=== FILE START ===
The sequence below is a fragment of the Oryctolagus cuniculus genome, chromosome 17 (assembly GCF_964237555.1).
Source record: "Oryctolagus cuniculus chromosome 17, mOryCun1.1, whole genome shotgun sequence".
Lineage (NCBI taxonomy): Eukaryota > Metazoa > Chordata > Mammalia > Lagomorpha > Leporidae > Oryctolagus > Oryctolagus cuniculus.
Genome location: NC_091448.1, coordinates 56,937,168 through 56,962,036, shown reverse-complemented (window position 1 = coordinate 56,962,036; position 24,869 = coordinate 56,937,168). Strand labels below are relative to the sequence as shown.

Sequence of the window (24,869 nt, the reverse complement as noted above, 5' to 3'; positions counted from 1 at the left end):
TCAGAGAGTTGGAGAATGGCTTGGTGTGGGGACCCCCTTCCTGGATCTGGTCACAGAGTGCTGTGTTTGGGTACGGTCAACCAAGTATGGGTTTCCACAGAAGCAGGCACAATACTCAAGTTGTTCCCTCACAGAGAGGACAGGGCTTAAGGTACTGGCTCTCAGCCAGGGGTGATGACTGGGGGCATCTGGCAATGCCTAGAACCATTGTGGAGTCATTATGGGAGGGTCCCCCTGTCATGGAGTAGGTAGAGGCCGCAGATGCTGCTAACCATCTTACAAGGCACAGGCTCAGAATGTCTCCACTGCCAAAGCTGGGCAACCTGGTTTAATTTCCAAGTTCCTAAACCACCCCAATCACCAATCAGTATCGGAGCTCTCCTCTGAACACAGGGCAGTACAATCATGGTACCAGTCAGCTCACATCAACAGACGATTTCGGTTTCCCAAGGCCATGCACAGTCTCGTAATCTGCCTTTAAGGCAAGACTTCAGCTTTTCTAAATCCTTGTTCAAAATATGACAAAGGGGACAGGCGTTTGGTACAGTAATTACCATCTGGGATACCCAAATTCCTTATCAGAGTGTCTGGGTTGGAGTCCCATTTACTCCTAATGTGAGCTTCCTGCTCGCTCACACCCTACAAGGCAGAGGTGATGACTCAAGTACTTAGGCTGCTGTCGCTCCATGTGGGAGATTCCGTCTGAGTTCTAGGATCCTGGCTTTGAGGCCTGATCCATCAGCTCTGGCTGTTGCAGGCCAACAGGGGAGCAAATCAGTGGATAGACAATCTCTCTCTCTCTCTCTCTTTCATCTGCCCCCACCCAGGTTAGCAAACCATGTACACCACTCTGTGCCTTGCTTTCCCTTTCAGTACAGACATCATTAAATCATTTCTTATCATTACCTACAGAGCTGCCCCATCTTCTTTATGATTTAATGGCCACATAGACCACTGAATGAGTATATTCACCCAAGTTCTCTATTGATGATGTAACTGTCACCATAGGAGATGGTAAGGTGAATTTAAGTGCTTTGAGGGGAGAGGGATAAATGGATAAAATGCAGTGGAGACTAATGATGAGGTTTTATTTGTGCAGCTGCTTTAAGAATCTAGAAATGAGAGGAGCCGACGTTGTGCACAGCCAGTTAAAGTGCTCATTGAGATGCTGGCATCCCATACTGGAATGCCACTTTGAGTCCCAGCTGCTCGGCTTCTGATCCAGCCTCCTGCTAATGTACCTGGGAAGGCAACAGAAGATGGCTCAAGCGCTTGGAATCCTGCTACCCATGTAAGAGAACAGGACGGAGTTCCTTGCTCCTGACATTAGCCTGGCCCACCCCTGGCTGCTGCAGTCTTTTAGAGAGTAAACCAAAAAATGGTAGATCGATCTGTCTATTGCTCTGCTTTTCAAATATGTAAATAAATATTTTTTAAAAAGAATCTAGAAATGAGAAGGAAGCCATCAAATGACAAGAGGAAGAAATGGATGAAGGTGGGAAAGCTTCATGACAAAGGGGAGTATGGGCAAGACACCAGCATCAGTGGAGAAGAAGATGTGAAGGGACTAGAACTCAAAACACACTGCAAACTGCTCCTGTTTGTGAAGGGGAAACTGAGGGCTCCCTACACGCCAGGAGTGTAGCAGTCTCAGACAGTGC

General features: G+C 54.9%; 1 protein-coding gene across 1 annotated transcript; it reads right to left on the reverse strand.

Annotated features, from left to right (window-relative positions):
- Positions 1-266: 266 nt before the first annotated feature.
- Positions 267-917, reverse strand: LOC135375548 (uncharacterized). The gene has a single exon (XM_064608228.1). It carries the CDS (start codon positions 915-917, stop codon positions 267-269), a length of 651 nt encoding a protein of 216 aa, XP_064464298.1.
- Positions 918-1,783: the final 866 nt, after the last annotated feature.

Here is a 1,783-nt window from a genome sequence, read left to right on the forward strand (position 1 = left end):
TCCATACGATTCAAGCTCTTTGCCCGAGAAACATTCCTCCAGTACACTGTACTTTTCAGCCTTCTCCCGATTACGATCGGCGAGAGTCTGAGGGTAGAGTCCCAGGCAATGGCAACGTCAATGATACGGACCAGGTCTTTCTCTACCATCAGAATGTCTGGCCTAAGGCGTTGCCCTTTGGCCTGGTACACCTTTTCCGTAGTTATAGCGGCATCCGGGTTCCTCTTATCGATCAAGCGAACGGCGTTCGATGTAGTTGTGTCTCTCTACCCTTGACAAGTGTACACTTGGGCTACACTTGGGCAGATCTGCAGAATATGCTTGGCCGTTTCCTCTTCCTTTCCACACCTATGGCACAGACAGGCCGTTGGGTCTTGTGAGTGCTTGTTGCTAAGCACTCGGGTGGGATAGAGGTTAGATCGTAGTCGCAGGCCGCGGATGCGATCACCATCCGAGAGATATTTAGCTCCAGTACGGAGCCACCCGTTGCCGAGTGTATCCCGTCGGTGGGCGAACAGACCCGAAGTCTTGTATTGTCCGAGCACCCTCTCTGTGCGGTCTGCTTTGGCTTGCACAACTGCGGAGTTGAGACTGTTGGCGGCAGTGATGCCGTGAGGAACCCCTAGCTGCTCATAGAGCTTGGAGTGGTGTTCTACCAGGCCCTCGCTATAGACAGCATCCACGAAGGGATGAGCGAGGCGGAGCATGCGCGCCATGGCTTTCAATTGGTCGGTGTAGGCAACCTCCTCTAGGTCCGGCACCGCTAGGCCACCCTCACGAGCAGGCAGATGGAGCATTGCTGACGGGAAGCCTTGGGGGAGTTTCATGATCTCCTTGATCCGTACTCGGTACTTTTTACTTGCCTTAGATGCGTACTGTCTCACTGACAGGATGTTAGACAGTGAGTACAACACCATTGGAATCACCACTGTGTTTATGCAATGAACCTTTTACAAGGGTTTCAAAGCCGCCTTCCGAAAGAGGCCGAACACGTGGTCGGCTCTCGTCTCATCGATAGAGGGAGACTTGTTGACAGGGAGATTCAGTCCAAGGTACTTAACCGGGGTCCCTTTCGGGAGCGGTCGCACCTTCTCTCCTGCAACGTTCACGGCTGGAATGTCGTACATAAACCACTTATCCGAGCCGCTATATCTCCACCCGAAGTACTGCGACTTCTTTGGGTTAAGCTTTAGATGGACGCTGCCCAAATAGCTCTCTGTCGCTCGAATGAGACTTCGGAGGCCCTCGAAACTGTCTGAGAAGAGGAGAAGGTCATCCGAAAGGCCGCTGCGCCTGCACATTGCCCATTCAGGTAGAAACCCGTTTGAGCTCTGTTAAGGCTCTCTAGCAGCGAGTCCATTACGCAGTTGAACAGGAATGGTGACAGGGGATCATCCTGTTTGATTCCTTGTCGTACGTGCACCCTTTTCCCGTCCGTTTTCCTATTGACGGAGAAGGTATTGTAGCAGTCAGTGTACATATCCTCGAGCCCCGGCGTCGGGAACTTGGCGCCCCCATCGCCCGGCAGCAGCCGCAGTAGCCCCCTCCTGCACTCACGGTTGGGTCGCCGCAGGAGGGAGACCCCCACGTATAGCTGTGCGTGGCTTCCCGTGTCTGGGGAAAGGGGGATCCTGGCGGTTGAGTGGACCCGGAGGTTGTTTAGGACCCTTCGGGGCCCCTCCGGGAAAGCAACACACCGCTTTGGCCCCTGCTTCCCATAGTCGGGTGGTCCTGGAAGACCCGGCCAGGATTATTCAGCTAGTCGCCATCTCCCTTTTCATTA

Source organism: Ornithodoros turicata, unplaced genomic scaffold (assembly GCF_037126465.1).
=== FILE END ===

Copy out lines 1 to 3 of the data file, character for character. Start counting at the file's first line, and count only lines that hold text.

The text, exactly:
The sequence below is a fragment of the Oryctolagus cuniculus genome, chromosome 17 (assembly GCF_964237555.1).
Source record: "Oryctolagus cuniculus chromosome 17, mOryCun1.1, whole genome shotgun sequence".
Lineage (NCBI taxonomy): Eukaryota > Metazoa > Chordata > Mammalia > Lagomorpha > Leporidae > Oryctolagus > Oryctolagus cuniculus.